January 20th Weekly Market Update

European Central Bank (ECB) is likely to announce a quantitative easing (QE) program involving European sovereign bond purchases at its upcoming policy meeting on January 22, 2015.

-Economic Growth
-Loan Growth
-Relative strength

Economic growth gap between the U.S. and Europe is widening. The U.S. economy has been growing faster than Europe in recent years based on real gross domestic product (GDP). Based on the Bloomberg-tracked consensus of economists’ forecasts for the fourth quarter, Eurozone GDP grew 0.9% during 2014, compared with 2.3% for the U.S. We expect that gap may widen in 2015, as our forecast for U.S. GDP growth is at least 3%.* Even with QE, we do not expect growth in Europe to accelerate in the near term, and as a result we expect this growth gap may widen — although the gap in the third quarter of 2014 of more than 4% (5.0% in the U.S. versus 0.6% in the Eurozone) is not expected to be sustained.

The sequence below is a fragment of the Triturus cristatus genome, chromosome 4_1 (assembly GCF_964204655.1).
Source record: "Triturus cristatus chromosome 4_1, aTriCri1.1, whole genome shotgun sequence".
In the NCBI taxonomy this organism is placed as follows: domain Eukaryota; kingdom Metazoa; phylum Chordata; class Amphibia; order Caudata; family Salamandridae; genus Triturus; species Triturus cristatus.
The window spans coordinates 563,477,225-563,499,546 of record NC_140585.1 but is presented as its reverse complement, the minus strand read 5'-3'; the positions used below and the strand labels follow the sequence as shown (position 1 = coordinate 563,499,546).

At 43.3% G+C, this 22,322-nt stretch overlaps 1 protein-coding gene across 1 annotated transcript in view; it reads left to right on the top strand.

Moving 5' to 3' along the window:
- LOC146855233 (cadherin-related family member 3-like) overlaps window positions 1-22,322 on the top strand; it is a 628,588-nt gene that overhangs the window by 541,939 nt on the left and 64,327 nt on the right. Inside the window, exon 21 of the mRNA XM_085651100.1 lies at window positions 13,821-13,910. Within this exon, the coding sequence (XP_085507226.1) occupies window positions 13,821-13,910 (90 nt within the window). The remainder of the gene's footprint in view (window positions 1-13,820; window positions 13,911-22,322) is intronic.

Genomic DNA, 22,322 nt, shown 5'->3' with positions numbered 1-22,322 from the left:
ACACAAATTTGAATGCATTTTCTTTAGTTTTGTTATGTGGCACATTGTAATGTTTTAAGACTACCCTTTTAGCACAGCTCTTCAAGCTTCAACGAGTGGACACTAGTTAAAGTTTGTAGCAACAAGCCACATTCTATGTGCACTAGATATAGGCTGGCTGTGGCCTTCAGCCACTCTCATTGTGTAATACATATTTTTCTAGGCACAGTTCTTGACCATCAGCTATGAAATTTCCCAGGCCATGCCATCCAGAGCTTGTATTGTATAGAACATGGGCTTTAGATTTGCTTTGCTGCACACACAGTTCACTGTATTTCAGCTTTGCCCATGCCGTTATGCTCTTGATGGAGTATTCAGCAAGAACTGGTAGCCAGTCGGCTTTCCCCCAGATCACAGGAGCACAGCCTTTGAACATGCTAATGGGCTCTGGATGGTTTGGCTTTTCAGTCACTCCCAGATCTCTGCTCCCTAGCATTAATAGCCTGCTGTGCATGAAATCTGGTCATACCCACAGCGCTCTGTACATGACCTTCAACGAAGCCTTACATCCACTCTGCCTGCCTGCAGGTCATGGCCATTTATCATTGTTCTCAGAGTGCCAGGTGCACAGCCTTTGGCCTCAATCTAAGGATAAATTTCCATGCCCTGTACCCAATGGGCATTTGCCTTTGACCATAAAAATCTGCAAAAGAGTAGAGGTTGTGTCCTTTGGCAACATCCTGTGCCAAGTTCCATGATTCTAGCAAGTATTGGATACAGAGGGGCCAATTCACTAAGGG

Deflation risk remains high. Sluggish growth and structural challenges (more on that to come) have led to deflation in Europe, which could result in delayed purchases and investment, further slowing the economy. December 2014 annual inflation in the Eurozone was just -0.2%, or 0.8% excluding food and energy (Eurostat data), not anywhere close to the ECB’s 2% target. Meanwhile, inflation expectations have continued to fall. QE could help a bit in this regard, but we do not expect it to be enough to drive a sustained gain in prices, especially when considering the lack of economic growth.

For the full article: EUROPEAN HEAD FAKE?